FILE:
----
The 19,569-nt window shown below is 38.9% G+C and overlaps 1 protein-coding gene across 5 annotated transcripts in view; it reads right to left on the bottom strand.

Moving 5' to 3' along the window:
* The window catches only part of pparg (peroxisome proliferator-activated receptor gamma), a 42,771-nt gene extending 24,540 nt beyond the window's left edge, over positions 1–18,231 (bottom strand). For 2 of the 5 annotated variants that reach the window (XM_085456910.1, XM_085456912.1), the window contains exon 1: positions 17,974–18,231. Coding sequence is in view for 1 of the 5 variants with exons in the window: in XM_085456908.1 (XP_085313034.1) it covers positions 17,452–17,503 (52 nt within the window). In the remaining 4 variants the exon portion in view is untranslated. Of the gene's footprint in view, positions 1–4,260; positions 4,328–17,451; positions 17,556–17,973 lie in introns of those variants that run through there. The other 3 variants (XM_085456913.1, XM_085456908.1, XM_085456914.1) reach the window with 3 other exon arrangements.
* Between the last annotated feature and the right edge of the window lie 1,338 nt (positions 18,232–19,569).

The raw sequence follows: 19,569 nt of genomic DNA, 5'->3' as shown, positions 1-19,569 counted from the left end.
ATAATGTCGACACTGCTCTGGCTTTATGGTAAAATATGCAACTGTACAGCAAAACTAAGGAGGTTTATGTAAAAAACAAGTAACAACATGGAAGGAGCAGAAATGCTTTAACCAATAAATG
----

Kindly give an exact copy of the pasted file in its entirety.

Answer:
The 19,569-nt window shown below is 38.9% G+C and overlaps 1 protein-coding gene across 5 annotated transcripts in view; it reads right to left on the bottom strand.

Moving 5' to 3' along the window:
* The window catches only part of pparg (peroxisome proliferator-activated receptor gamma), a 42,771-nt gene extending 24,540 nt beyond the window's left edge, over positions 1–18,231 (bottom strand). For 2 of the 5 annotated variants that reach the window (XM_085456910.1, XM_085456912.1), the window contains exon 1: positions 17,974–18,231. Coding sequence is in view for 1 of the 5 variants with exons in the window: in XM_085456908.1 (XP_085313034.1) it covers positions 17,452–17,503 (52 nt within the window). In the remaining 4 variants the exon portion in view is untranslated. Of the gene's footprint in view, positions 1–4,260; positions 4,328–17,451; positions 17,556–17,973 lie in introns of those variants that run through there. The other 3 variants (XM_085456913.1, XM_085456908.1, XM_085456914.1) reach the window with 3 other exon arrangements.
* Between the last annotated feature and the right edge of the window lie 1,338 nt (positions 18,232–19,569).

The raw sequence follows: 19,569 nt of genomic DNA, 5'->3' as shown, positions 1-19,569 counted from the left end.
ATAATGTCGACACTGCTCTGGCTTTATGGTAAAATATGCAACTGTACAGCAAAACTAAGGAGGTTTATGTAAAAAACAAGTAACAACATGGAAGGAGCAGAAATGCTTTAACCAATAAATG